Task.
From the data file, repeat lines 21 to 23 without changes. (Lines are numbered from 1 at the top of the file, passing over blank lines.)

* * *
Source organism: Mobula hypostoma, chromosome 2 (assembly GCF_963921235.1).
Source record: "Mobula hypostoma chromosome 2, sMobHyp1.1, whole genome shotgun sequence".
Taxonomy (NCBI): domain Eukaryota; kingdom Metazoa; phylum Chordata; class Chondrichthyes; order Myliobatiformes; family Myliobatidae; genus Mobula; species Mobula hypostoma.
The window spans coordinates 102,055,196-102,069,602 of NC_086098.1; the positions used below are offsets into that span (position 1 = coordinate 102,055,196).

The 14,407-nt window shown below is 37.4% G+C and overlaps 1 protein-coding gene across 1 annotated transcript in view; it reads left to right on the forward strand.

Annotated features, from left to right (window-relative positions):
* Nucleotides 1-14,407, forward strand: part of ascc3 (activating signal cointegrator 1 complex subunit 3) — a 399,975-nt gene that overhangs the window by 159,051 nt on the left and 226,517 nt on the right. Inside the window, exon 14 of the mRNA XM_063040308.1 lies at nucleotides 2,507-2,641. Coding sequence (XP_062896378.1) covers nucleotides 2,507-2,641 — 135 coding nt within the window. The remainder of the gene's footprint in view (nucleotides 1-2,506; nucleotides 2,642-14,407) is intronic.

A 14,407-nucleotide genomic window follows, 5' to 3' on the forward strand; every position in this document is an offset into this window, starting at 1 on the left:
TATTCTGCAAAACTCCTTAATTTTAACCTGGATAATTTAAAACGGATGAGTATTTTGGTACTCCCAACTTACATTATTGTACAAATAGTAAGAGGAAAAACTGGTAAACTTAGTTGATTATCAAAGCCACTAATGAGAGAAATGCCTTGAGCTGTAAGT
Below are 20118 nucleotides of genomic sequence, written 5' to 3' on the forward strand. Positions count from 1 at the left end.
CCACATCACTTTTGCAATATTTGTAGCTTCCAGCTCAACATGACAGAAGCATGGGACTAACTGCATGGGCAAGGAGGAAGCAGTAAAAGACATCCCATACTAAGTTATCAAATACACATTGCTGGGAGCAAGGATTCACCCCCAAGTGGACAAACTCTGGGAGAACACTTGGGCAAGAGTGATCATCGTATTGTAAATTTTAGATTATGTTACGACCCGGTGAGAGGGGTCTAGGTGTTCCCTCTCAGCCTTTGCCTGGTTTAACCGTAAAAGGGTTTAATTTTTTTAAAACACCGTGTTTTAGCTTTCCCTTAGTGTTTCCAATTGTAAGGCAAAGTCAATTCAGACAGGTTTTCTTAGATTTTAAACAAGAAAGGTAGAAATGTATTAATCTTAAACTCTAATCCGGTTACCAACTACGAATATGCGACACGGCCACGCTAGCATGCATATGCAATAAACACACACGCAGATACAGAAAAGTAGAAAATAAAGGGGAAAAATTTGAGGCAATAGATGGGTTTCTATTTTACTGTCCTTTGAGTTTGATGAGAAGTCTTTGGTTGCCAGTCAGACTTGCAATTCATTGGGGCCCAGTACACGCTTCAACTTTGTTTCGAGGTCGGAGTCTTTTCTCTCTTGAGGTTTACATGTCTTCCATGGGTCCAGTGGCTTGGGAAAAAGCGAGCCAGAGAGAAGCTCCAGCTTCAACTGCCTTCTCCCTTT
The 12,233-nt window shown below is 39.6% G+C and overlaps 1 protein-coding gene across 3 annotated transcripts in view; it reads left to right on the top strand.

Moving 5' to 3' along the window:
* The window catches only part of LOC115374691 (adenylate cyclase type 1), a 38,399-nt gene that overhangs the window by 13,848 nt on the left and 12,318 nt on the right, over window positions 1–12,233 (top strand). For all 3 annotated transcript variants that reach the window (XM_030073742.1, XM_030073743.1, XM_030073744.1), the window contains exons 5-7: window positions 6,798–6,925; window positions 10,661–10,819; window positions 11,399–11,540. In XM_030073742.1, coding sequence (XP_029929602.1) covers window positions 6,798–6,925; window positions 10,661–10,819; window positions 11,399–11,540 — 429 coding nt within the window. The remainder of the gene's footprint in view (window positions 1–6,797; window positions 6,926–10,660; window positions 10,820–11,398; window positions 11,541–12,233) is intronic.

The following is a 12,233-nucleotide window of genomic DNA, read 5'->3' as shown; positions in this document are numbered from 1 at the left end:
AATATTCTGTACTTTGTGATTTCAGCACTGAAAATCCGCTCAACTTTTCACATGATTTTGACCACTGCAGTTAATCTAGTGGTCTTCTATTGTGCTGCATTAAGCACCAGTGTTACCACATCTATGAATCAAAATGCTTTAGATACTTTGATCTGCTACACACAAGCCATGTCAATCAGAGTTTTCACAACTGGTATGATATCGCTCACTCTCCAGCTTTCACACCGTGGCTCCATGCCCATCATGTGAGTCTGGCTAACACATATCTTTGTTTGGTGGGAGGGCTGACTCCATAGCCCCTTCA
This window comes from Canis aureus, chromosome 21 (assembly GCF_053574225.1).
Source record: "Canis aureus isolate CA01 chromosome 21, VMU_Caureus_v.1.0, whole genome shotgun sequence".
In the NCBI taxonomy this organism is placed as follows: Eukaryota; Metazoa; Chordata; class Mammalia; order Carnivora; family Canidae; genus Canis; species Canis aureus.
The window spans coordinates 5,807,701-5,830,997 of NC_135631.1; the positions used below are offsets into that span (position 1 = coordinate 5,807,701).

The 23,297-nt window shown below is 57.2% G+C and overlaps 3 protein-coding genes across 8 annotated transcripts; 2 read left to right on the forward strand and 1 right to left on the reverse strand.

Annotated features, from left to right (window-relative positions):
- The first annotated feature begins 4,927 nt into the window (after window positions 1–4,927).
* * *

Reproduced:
The 23,297-nt window shown below is 57.2% G+C and overlaps 3 protein-coding genes across 8 annotated transcripts; 2 read left to right on the forward strand and 1 right to left on the reverse strand.

Annotated features, from left to right (window-relative positions):
- The first annotated feature begins 4,927 nt into the window (after window positions 1–4,927).